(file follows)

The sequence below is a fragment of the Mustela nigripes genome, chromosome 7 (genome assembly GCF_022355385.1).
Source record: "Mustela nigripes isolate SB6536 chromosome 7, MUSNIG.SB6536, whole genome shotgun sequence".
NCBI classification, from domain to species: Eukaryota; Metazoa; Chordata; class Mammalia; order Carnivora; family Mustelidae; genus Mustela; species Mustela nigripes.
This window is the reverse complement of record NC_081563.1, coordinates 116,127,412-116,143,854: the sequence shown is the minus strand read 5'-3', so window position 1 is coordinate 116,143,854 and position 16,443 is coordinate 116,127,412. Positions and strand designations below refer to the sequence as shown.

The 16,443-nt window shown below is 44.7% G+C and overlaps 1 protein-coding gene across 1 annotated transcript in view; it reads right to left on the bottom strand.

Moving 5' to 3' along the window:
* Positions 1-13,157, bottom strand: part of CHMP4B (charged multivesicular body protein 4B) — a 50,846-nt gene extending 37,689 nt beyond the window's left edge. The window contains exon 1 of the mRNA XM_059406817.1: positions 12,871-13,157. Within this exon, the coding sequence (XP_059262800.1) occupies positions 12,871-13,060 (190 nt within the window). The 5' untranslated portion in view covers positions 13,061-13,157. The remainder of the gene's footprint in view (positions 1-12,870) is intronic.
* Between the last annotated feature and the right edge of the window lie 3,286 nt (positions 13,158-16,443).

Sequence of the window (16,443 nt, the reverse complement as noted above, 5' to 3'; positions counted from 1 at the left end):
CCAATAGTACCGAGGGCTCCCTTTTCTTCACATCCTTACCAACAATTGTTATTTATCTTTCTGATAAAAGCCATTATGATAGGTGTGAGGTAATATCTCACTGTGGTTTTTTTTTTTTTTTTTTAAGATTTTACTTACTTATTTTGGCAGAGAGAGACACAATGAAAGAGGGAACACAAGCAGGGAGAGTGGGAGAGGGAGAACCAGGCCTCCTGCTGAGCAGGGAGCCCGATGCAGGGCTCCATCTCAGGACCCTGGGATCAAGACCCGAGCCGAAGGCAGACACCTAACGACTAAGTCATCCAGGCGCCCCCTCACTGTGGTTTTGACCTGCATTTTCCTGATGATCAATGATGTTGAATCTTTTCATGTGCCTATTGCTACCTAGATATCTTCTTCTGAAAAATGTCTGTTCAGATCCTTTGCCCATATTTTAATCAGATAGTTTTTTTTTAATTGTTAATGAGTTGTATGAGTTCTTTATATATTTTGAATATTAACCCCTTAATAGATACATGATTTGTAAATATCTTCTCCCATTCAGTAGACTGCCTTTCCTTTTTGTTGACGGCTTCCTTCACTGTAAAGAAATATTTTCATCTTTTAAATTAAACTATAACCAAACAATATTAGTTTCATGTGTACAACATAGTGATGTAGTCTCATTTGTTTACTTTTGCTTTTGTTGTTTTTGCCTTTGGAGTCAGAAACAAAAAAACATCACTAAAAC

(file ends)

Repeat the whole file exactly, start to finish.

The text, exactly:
The sequence below is a fragment of the Mustela nigripes genome, chromosome 7 (genome assembly GCF_022355385.1).
Source record: "Mustela nigripes isolate SB6536 chromosome 7, MUSNIG.SB6536, whole genome shotgun sequence".
NCBI classification, from domain to species: Eukaryota; Metazoa; Chordata; class Mammalia; order Carnivora; family Mustelidae; genus Mustela; species Mustela nigripes.
This window is the reverse complement of record NC_081563.1, coordinates 116,127,412-116,143,854: the sequence shown is the minus strand read 5'-3', so window position 1 is coordinate 116,143,854 and position 16,443 is coordinate 116,127,412. Positions and strand designations below refer to the sequence as shown.

The 16,443-nt window shown below is 44.7% G+C and overlaps 1 protein-coding gene across 1 annotated transcript in view; it reads right to left on the bottom strand.

Moving 5' to 3' along the window:
* Positions 1-13,157, bottom strand: part of CHMP4B (charged multivesicular body protein 4B) — a 50,846-nt gene extending 37,689 nt beyond the window's left edge. The window contains exon 1 of the mRNA XM_059406817.1: positions 12,871-13,157. Within this exon, the coding sequence (XP_059262800.1) occupies positions 12,871-13,060 (190 nt within the window). The 5' untranslated portion in view covers positions 13,061-13,157. The remainder of the gene's footprint in view (positions 1-12,870) is intronic.
* Between the last annotated feature and the right edge of the window lie 3,286 nt (positions 13,158-16,443).

Sequence of the window (16,443 nt, the reverse complement as noted above, 5' to 3'; positions counted from 1 at the left end):
CCAATAGTACCGAGGGCTCCCTTTTCTTCACATCCTTACCAACAATTGTTATTTATCTTTCTGATAAAAGCCATTATGATAGGTGTGAGGTAATATCTCACTGTGGTTTTTTTTTTTTTTTTTTAAGATTTTACTTACTTATTTTGGCAGAGAGAGACACAATGAAAGAGGGAACACAAGCAGGGAGAGTGGGAGAGGGAGAACCAGGCCTCCTGCTGAGCAGGGAGCCCGATGCAGGGCTCCATCTCAGGACCCTGGGATCAAGACCCGAGCCGAAGGCAGACACCTAACGACTAAGTCATCCAGGCGCCCCCTCACTGTGGTTTTGACCTGCATTTTCCTGATGATCAATGATGTTGAATCTTTTCATGTGCCTATTGCTACCTAGATATCTTCTTCTGAAAAATGTCTGTTCAGATCCTTTGCCCATATTTTAATCAGATAGTTTTTTTTTAATTGTTAATGAGTTGTATGAGTTCTTTATATATTTTGAATATTAACCCCTTAATAGATACATGATTTGTAAATATCTTCTCCCATTCAGTAGACTGCCTTTCCTTTTTGTTGACGGCTTCCTTCACTGTAAAGAAATATTTTCATCTTTTAAATTAAACTATAACCAAACAATATTAGTTTCATGTGTACAACATAGTGATGTAGTCTCATTTGTTTACTTTTGCTTTTGTTGTTTTTGCCTTTGGAGTCAGAAACAAAAAAACATCACTAAAAC